9. Perfect – thank you – I’m off to the ‘rapa this weekend then !
    Roger Walker rocks!

  10. Following on from this post, I realized that there was an exhibition going on, on the Post Modern, over at the V&A in London. I texted some close friends there to see if they had been / were going – but they all refused, claiming they had lived through it, and had no intention of ever wanting to see anything to do with the PostModern condition again. Which is disappointing, especially as the exhibition finished that weekend – gone forever. I’ve got Mr Amazon to send me the book of the exhibition and it’s a real treasure – if you’re interested in the Post Modern, go get it. Crammed full of great pictures and words – 40 articles by people like Jencks and Scott-Brown.
    The title, though, is telling. PostModernism – Style and Subversion, 1970-1990. There’s your end date then!

  11. not really..surely it well past it

  12. I found the inclusion of the World Trade Center in this article – as cited as a misfortune to Mr. Yamasaki – in excruciatingly bad taste.

    I dare say that the architects of Christchurch would not look upon the tremendous damage and loss of life in that city of late as a series of personal affronts.

  13. David – bad taste? My apologies for offending you – but really, I was merely drawing a link between two of Yamasaki’s buildings, which many people do not know were designed by the same architectural practice. As an architect, to have any building you have designed get demolished is a bit of a personal affront – I would imagine that Yamasaki would have been deeply saddened to hear of the destruction of the World Trade Centre, not just as because of the terrible human toll, but also because he had put so much of himself into the building. But, while he himself died in 1986, and so did not see the destruction of WTC, his practice continued on after him, and eventually closed its doors at the end of 2009.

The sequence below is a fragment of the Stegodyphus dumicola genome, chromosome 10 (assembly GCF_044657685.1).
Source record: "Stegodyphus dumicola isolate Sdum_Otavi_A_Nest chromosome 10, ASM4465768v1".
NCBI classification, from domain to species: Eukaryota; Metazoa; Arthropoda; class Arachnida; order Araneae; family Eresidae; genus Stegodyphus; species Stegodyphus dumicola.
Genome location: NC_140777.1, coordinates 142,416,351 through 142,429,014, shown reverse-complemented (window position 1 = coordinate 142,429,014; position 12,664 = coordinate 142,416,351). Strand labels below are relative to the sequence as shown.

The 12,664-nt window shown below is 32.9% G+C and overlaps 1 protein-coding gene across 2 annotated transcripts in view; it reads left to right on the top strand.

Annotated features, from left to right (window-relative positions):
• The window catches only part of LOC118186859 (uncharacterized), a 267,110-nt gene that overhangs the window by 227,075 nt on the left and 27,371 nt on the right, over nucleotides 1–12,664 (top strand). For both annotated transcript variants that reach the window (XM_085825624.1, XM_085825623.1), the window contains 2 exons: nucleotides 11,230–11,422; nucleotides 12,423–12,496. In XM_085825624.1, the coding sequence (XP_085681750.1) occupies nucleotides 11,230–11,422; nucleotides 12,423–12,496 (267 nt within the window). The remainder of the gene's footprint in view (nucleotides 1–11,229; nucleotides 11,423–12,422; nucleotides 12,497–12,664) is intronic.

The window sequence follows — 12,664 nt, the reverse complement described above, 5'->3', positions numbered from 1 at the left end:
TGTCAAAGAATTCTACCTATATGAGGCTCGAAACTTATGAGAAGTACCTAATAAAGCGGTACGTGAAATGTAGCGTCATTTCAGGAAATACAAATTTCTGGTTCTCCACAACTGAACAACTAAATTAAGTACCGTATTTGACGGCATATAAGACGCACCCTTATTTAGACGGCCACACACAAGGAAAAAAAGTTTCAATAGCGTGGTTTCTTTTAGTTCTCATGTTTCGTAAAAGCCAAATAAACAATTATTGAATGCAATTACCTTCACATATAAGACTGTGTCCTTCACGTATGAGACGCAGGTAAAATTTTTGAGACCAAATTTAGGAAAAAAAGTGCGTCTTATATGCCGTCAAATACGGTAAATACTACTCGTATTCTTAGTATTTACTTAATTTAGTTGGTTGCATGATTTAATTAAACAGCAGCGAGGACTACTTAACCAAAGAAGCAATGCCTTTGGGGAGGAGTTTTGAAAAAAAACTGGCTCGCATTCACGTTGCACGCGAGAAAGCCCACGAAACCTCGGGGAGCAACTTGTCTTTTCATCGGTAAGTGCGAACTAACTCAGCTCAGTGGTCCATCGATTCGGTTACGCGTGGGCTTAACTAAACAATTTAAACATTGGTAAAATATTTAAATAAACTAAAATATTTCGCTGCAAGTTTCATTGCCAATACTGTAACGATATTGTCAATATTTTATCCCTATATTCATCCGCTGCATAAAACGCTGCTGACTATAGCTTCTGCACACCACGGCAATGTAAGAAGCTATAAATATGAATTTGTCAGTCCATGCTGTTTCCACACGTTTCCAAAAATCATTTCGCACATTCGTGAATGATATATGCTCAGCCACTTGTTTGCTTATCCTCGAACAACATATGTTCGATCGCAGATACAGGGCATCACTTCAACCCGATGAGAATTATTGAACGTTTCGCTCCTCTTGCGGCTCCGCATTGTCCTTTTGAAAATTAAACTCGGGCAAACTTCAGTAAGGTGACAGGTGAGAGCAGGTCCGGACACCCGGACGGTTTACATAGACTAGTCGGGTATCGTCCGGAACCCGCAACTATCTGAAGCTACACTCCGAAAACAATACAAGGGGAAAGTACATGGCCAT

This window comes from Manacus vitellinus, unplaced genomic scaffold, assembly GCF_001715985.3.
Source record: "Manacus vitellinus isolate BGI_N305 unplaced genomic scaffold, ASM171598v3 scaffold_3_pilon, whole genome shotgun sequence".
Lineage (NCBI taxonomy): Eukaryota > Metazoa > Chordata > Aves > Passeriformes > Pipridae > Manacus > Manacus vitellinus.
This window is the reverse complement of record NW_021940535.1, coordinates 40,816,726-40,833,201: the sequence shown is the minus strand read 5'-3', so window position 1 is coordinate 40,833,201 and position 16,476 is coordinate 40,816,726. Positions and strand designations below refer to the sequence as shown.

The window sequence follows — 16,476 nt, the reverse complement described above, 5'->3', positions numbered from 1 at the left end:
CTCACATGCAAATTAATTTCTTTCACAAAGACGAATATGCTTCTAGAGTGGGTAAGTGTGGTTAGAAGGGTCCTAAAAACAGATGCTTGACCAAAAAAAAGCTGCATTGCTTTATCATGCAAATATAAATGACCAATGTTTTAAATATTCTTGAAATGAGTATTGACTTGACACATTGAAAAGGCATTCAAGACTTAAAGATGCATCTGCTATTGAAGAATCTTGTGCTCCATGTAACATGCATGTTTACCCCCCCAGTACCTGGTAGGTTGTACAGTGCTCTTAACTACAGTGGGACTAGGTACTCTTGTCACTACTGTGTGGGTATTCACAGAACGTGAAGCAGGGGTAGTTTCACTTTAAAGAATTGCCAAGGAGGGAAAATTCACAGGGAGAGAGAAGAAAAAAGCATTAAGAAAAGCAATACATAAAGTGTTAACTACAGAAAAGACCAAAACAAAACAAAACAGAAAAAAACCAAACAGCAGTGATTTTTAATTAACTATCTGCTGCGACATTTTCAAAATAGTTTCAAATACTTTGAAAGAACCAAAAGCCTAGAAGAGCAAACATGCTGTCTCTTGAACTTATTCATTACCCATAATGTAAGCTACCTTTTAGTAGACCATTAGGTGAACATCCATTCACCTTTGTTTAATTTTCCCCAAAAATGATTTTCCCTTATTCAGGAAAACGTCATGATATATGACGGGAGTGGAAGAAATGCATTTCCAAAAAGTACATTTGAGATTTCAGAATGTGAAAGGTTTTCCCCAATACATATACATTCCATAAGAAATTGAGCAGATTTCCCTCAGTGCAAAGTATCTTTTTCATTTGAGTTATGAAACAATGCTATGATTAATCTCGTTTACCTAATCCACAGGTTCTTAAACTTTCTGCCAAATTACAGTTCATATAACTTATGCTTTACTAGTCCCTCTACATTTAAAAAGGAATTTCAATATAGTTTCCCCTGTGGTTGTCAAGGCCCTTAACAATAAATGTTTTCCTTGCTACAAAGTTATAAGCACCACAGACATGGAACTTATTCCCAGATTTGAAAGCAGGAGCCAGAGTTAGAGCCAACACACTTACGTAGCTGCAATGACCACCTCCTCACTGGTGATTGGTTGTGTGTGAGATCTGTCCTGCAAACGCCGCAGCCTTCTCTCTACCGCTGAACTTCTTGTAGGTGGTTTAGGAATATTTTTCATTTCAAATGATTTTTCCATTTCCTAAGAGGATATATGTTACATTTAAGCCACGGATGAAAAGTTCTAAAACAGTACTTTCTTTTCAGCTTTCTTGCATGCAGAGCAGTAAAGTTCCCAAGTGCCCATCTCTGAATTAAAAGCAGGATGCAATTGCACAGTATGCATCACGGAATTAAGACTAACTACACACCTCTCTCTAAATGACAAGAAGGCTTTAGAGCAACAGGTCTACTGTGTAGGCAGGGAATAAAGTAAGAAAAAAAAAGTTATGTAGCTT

Architects in Christchurch and around New Zealand, both young and old, are hugely saddened by the destruction of the city, and at the loss of their buildings, and of the buildings designed and built in preceding eras that we will never be able to replace.

  14. There’s an interesting article on Pruitt-Igoe just appeared on the Arch Record website:

    A new documentary is screening in the USA – director Chad Freidrichs challenges the convenient and oversimplified assessment in his documentary The Pruitt-Igoe Myth, opening in limited release (USA) on January 20:

    “Nearly 40 years after its destruction, the people interviewed for the film continue to wrestle with Pruitt-Igoe’s legacy and its place in their lives. They love it and hate it, but don’t resent it. Despite the piles of trash, mountains of drugs, and preponderance of crime, this was their home. For some, it was their first proper dwelling. They cared deeply about Pruitt-Igoe and still do, even in its current form—a largely overgrown lot roved by feral dogs. Pruitt-Igoe is fundamentally a part of them, and by sharing their memories they obliterate the part of the myth that says it was undone by its people.”

  15. I objected chiefly to the photo tagline “it’s not paranoia if they’re really after you!” which I see has been removed.

    Neither Mr. Yamasaki nor, I expect, anyone on site that morning thought anyone was “after them.”

  16. David, yes, I removed that phrase as you rightly pointed out that it may cause offence.

  17. david needs to lighten up. The exact same commentary about yamasaki was made my deyan sudjic in The Edifice Complex. It’s that exact same hyperbolic response that labeled liberals as “enemy combatants” and had idiots pouring french wine in the streets in the US. I’d hope that most kiwi’s would be above falling into that bullshit manufactured outrage trap.

  18. I think it’s worth recognising that, unlike the earthquake taniwha, which seems to have struck without specific intent, those involved in planning the attack of September 11 2001 had a very clear purpose.